Confession and forgiveness
About confession the Bible tells us, “He who covers his sins will not prosper, but whoever confesses and forsakes them will have mercy” (Proverbs 28:13). The conditions of receiving the mercy of God are clear, just and reasonable. The Lord does not ask us to do some hard work in order that we may have His forgiveness for sin. It is simple. He who confesses and forsakes his sin shall have mercy (1 John 1:9).
Confession to both God and man
Confess your sins to God, who only can forgive them, and your faults to those that you have offended. If you have hurt your fellow human being, you are to admit your fault, and it is his duty to forgive you. Paul writes, “Confess your faults one to another, and pray one for another, that ye may be healed” (James 5:16).
Then, you are to seek the forgiveness of God, because the brother you have hurt is God’s child, and in injuring him you have sinned against his Maker. And our great High Priest, who “was in all points tempted like as we are, yet without sin,” and who is “touched with the feeling of our infirmities,” will cleanse you from every stain of iniquity (Hebrews 4:15).
The only reason why a person does not have forgiveness of past sins is because he is not willing to humble his soul and carry on the conditions of God’s Word. The psalmist says, “The Lord is near to those who have a broken heart, and saves such as have a contrite spirit” (Psalm 34:18).
Confession must be specific
True confession must be specific and acknowledges distinct sins. Sins may be of such a nature as to be brought before God only. And there may be sins that should be confessed to individuals who have suffered harm through them or they may be of a public nature, and should be publicly confessed.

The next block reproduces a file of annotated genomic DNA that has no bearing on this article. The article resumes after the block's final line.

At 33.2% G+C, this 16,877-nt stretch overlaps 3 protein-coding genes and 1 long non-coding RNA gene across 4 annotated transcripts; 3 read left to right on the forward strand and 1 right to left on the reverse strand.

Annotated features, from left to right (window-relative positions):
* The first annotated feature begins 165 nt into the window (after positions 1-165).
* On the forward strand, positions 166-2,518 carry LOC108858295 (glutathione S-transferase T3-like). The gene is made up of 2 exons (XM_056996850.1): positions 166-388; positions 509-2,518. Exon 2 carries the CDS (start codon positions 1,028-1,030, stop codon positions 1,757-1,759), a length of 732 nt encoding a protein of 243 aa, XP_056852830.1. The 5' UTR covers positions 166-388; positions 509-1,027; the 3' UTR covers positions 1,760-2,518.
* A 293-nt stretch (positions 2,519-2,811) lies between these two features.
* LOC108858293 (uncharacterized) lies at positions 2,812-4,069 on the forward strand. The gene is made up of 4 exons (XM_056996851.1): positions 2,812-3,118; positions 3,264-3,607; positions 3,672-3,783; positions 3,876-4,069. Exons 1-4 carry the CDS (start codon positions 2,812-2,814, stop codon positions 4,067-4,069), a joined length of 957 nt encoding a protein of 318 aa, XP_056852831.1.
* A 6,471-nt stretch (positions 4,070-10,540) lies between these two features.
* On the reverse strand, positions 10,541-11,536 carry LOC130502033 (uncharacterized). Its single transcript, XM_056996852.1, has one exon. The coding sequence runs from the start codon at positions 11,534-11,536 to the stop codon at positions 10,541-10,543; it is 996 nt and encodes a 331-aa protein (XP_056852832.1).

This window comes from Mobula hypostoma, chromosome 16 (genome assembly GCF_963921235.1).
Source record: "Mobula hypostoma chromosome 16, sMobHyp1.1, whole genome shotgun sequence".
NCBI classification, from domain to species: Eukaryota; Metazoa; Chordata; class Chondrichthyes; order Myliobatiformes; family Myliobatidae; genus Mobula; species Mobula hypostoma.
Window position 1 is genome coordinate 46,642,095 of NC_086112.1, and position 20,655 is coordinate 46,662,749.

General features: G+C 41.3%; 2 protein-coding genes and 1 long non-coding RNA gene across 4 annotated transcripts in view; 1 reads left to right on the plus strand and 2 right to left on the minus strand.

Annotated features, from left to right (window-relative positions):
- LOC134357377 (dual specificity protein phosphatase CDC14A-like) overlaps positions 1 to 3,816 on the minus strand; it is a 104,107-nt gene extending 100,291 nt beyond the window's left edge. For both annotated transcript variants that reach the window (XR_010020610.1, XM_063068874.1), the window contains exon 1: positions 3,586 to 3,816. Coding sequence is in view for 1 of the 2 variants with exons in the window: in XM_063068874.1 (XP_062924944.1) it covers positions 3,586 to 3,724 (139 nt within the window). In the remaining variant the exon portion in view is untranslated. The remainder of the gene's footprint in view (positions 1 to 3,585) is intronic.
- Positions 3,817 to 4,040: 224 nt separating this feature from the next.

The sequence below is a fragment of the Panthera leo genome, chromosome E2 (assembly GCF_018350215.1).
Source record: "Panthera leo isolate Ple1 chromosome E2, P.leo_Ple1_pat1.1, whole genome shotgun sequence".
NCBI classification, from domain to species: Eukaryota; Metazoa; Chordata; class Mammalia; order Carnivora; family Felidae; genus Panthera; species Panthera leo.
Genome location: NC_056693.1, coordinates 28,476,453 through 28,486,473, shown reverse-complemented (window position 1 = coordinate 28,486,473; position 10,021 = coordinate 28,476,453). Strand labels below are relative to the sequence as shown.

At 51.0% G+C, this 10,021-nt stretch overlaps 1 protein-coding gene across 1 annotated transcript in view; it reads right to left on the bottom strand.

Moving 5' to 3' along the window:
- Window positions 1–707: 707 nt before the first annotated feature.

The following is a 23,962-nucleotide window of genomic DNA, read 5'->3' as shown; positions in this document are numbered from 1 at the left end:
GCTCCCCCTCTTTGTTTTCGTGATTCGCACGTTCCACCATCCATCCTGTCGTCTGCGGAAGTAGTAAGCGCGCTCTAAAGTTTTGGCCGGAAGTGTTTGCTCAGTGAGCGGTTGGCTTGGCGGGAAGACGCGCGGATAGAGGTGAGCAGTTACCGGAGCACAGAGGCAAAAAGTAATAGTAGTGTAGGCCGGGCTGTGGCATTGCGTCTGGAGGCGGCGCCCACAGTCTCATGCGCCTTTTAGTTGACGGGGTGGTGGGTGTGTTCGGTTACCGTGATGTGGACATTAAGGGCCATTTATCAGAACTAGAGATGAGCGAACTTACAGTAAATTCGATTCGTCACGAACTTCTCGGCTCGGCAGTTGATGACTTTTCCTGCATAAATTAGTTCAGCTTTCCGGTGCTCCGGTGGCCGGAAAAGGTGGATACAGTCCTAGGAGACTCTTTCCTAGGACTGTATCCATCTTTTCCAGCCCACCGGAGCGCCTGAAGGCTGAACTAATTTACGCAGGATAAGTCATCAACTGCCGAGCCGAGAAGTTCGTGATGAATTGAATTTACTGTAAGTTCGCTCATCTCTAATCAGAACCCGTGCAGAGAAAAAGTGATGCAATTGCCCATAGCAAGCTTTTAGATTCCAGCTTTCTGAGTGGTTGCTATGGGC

But all confessions should be exact and to the point, admitting the very sins of which we are guilty. In the days of Samuel, the Israelites strayed away from God. Consequently, they reaped the negative results of their sins for they had lost their faith in God. They left the great King of the universe and wished to be ruled by earthly kings as were the nations around them. For this they had to make a specific confession: “We have added unto all our sins this evil, to ask us a king” (1 Samuel 12:19). They had to confess the very sin they actually did.
Confession should be accompanied by repentance
Confession will not be accepted by God without genuine repentance and change (Acts 3:19; Joel 2:13). There must be clear reforms in the life. Everything that violates God’s commands must be set aside (James 4:8). Sin darkens the mind and the sinner does not see the darkness of his character nor the gravity of the wickedness he has committed. So, unless he surrenders to the convicting power of the Holy Spirit, he remains in blindness to true nature of his sin (Isaiah 59:2).
Paul says, speaking of the work of repentance: “Ye sorrowed after a godly sort, what carefulness it wrought in you, yea, what clearing of yourselves, yea, what indignation, yea, what fear, yea, what vehement desire, yea, what zeal, yea, what revenge! In all things ye have approved yourselves to be clear in this matter” (2 Corinthians 7:11).
The Lord calls all to repent, “Wash you, make you clean; put away the evil of your doings from before Mine eyes; cease to do evil; learn to do well; seek judgment, relieve the oppressed, judge the fatherless, plead for the widow” (Isaiah 1:16, 17). And He promises pardon and life to those that forsake their sins, “If the wicked restore the pledge, give again that he had robbed, walk in the statutes of life, without committing iniquity; he shall surely live, he shall not die” (Ezekiel 33:15)
In His service,